It almost doesn't. You can answer questions about two dozen power show commands as it relates to safe wind policies and safe attachment policies
05:15
to modify an existence, say Frank's policy.
05:18
You just click on the policy,
05:20
and you can go through and set some of the same settings and change them that you set when you originally created policy.
05:29
Pretty simple,
05:30
faithfully policy types.
05:33
Entire organization is default policy
05:38
specific users. That's when you create another policy
05:42
after your default ones already enabled So specific users you can specify users, groups domains that a policy applies to.
05:50
There are a couple caveats as it comes a safe links. If you want to do a custom block, you are a list
05:57
asked me. Done the default policy
06:00
if you want to. A custom, do not rewrite euro
06:03
asked be done in a
06:05
non default, non entire organization.
06:10
And even though the policy says it applies to specific users, you can still set that to apply to your whole domain.
06:17
So this way you can have a default
06:20
policy to set custom blood euros and also a
06:25
catch. All. Do not rewrite your oil policy that applies to your whole organization.
06:30
You just have to set the scope according
06:34
safe links. Additional configuration option.
06:38
Remember how with attachments safe attachment. There was a bypass rule.
06:42
Same thing here
06:43
you set your head or two.
06:45
The XMS exchange organizations skipped safe links processing.
06:49
You can do the custom block list.
06:51
It's found default or policy. Lockwood just discussed entering the euros to be blocked,
06:58
and when they're here,
06:59
a warning pages displayed.
07:00
You can also use well cars to specify sub domains of that domain.
07:06
You do a custom. Do not rewrite list as within the specific user policy.
07:12
It allows users and groups to visit blocked euros.
07:16
So if you have a custom blood list of the domain Microsoft dot com, however, you want somebody in person to be able to visit like herself dot com
07:28
In your default organisation policy, you put my herself dot com as he blocked
07:32
domain.
07:33
However, you set up a specific user policy.
07:36
You set a scope to purchasing,
07:40
and then you put like yourself dot com. Indeed, do not rewrite your old section
07:46
this way. People in the parks a single room
07:47
can visit Microsoft dot com, whereas no one else in your organization can.
07:53
In user experience, someone sends a message that has a euro in it.
07:58
It initially goes through and time out where pipe on that. We discussed a few lessons ago.
08:01
If it passes, the initial checks still over to the inbox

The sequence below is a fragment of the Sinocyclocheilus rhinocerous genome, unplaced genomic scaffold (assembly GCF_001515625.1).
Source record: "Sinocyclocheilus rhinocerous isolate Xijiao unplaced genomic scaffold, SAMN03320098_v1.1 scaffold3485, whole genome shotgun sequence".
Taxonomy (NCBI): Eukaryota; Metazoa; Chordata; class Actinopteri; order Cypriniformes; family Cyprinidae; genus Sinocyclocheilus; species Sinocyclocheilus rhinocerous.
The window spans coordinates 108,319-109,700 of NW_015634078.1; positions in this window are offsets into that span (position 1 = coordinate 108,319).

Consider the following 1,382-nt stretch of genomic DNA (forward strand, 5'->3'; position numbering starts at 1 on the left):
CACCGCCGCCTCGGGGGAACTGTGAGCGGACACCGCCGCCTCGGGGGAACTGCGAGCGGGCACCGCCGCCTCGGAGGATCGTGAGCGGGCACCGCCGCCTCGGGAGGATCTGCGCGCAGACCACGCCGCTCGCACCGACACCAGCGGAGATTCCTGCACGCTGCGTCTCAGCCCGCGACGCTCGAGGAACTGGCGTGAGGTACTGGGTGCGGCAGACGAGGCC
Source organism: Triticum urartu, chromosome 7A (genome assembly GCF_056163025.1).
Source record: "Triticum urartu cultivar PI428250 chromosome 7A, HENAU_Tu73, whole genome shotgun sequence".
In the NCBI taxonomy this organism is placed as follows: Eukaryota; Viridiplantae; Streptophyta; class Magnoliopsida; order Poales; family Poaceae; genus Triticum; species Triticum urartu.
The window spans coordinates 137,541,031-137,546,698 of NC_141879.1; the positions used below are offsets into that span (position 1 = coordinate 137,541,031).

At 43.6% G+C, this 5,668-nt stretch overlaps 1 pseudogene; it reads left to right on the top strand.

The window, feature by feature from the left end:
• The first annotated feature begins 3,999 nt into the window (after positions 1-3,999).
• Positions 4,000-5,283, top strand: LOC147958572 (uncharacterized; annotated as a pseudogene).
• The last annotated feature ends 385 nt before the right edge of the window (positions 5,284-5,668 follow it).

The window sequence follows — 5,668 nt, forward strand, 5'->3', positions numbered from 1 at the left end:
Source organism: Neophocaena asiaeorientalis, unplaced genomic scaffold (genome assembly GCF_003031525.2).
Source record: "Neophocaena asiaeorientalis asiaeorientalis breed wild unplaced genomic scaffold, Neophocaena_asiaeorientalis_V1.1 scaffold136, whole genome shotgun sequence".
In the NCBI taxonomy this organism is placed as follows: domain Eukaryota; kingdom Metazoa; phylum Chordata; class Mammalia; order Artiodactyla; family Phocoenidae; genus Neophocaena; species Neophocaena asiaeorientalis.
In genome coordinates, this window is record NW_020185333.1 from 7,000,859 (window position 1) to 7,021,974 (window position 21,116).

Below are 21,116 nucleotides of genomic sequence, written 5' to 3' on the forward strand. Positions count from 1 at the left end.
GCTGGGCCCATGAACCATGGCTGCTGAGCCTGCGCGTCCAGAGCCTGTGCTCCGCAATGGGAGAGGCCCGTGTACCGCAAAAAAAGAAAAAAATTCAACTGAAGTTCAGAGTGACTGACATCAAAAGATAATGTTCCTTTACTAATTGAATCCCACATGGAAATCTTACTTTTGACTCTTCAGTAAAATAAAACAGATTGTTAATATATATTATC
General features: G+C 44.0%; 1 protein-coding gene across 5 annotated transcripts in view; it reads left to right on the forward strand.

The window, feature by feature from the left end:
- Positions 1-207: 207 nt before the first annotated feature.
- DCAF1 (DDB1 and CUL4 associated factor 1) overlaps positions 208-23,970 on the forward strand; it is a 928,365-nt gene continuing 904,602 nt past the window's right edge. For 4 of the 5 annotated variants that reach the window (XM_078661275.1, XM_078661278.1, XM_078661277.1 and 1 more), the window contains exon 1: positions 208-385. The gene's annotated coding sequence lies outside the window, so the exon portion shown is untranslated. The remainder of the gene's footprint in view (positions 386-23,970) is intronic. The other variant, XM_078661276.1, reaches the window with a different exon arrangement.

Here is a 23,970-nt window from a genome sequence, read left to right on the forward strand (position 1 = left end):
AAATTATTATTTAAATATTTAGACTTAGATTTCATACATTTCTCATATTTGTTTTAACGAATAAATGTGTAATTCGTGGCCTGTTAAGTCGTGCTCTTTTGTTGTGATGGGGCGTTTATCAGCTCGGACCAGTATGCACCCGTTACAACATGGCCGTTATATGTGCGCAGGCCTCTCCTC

08:05
usually gets the message. Clicks on the euro
08:09
Quit you are a was redirected to a secure server sandbox where is checked against a block list of known malicious sites
08:18
from here. If it's safe
08:20
browser lows the euro
08:22
it is malicious.
08:24
The red screen and doomed warning pages displayed
08:28
depending on whether you have the option to allow the user to click through
08:33
will be whether their journey ends of that read pages doing. Or they can click on it to proceed to the malicious tank page.
08:41
Quiz
08:43
The default Safe links policy applies to the entire organization and allows a custom block list
08:50
for you or else
08:52
true
08:52
were false.
08:54
You talk about it pretty extensively.
08:56
This is one of those things that I would definitely recommend
09:00
to know.
09:03
True story. Yeah, true story.
09:05
Um, it does allow you to do the custom block list. Remember,
09:09
the default
09:09
has a custom year old block,
09:13
whereas the
09:13
Customs Specific user group
09:16
allows you to write the do not rewrite.
09:22
To recap the lesson about safe links.
09:24
It's a feature in a teepee that protects users from malicious euros there noticed be used in fishing campaigns.
09:33
The default policy applies to the entire organization is enabled by default and allows customization of a blunt your Oeste.
09:41
Additional policies could be applied to a scope of users and groups
09:46
with custom. Do not rewrite your Ellis.
09:48
I hope you've learned a little bit about the safe links feature within 03 65 80 p.
09:54
Thank you for joining me. I hope to see for the next lesson take care.

Up Next

MS-500: Microsoft 365 Security Administration

The Microsoft 365 Security Administration course is designed to prepare students to take and pass the MS-500 certification exam. The course covers the four domains of the exam, providing students with the knowledge and skills they need to earn their credential.

Instructed By

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Jim Daniels
IT Architect